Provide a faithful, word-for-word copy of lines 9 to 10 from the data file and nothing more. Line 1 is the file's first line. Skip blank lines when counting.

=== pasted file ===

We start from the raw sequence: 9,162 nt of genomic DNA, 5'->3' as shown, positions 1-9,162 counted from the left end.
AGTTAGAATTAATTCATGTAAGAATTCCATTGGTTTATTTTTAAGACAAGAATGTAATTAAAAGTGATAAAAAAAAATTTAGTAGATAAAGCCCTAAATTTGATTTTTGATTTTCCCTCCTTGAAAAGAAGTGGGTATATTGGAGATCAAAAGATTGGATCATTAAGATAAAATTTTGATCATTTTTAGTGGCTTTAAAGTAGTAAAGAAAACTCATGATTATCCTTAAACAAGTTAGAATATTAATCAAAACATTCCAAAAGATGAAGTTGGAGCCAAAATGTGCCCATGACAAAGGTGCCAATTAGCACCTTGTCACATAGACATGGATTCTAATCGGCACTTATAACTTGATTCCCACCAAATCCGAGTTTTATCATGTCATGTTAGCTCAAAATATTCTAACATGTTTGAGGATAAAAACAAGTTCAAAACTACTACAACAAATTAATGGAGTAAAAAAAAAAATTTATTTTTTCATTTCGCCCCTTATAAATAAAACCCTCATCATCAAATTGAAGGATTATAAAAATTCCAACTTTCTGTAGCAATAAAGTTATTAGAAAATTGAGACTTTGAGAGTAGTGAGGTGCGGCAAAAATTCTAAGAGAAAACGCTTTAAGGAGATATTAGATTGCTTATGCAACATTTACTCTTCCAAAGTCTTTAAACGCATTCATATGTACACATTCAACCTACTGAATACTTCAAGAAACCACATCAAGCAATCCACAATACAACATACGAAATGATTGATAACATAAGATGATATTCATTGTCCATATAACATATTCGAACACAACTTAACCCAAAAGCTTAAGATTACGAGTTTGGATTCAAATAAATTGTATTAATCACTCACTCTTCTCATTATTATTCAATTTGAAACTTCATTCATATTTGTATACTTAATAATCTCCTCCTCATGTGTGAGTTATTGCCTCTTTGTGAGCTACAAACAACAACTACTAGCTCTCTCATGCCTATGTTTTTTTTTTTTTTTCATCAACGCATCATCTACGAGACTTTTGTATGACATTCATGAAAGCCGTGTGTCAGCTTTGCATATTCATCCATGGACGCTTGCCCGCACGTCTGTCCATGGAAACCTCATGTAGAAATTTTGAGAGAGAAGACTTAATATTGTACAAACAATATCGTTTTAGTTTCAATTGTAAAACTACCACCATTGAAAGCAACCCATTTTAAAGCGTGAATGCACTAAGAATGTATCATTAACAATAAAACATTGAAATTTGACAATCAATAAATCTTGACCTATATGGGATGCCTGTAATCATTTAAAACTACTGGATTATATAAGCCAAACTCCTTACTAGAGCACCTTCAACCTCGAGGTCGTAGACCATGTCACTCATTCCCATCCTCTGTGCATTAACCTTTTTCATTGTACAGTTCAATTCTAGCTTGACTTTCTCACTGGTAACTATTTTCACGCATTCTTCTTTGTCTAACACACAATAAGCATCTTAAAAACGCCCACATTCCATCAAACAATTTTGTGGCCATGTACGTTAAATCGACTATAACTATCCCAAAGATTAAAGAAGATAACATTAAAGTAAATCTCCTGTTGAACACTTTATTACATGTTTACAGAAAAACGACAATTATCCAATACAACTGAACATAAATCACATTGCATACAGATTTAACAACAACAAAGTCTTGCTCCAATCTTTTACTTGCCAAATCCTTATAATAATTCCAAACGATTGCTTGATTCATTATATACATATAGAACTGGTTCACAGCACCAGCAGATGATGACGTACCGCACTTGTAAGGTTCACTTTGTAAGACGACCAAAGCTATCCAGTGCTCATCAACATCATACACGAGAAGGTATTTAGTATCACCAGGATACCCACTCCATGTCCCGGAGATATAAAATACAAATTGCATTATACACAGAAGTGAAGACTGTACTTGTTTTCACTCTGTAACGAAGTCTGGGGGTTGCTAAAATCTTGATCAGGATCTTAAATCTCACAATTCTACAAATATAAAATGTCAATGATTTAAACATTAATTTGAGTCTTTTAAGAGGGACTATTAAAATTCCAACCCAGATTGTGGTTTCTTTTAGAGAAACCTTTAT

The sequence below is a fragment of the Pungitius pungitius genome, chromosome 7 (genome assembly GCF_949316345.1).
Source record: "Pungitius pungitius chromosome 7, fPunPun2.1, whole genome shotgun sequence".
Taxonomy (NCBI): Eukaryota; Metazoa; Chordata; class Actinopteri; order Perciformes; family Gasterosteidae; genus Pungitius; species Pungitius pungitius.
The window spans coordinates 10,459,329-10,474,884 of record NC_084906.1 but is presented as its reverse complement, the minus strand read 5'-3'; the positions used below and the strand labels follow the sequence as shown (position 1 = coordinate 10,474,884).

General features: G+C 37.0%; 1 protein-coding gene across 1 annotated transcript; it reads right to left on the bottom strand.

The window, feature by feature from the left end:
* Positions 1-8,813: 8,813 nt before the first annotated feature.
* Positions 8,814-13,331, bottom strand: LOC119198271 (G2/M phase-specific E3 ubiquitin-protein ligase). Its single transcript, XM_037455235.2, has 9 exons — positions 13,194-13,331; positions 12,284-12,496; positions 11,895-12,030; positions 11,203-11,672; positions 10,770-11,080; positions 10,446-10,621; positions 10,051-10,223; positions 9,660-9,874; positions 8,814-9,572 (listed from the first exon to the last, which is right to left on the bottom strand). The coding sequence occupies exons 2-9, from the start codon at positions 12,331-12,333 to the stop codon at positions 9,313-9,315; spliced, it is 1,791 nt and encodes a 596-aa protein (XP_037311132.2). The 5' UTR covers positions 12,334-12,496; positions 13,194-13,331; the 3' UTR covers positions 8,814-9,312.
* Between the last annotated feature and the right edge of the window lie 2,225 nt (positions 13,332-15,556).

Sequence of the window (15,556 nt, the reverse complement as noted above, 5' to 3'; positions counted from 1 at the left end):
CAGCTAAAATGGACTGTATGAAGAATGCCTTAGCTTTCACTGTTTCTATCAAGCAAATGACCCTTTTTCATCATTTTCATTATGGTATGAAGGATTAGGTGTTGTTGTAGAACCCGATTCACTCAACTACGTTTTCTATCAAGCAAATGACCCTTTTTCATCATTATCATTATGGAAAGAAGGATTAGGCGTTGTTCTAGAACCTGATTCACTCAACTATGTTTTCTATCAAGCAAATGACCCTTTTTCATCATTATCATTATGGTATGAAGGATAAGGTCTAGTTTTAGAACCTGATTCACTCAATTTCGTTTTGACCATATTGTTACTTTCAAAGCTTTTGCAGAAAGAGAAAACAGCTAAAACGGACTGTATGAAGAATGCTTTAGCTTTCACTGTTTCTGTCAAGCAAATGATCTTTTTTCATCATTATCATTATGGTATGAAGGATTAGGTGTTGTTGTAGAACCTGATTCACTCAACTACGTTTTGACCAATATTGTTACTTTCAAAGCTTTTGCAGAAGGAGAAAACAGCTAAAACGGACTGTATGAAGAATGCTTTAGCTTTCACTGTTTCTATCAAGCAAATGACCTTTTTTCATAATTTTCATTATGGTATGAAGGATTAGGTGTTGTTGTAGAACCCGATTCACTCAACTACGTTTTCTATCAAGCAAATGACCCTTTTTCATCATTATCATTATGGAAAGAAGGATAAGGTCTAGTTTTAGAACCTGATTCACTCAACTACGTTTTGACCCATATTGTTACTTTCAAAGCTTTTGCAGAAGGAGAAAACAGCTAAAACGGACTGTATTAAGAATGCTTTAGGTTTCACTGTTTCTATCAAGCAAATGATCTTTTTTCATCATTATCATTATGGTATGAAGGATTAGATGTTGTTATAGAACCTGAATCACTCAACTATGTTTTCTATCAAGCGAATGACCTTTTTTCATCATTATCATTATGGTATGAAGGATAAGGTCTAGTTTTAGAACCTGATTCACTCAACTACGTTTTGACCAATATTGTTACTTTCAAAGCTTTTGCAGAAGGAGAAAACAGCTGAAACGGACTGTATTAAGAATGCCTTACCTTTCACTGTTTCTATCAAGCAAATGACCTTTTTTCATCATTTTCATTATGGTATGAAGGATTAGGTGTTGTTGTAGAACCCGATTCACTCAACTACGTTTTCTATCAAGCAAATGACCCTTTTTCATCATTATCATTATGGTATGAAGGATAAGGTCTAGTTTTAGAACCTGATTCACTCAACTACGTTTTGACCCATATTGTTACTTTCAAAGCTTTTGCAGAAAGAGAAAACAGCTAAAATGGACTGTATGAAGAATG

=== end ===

* Positions 1-8,813: 8,813 nt before the first annotated feature.
* Positions 8,814-13,331, bottom strand: LOC119198271 (G2/M phase-specific E3 ubiquitin-protein ligase). Its single transcript, XM_037455235.2, has 9 exons — positions 13,194-13,331; positions 12,284-12,496; positions 11,895-12,030; positions 11,203-11,672; positions 10,770-11,080; positions 10,446-10,621; positions 10,051-10,223; positions 9,660-9,874; positions 8,814-9,572 (listed from the first exon to the last, which is right to left on the bottom strand). The coding sequence occupies exons 2-9, from the start codon at positions 12,331-12,333 to the stop codon at positions 9,313-9,315; spliced, it is 1,791 nt and encodes a 596-aa protein (XP_037311132.2). The 5' UTR covers positions 12,334-12,496; positions 13,194-13,331; the 3' UTR covers positions 8,814-9,312.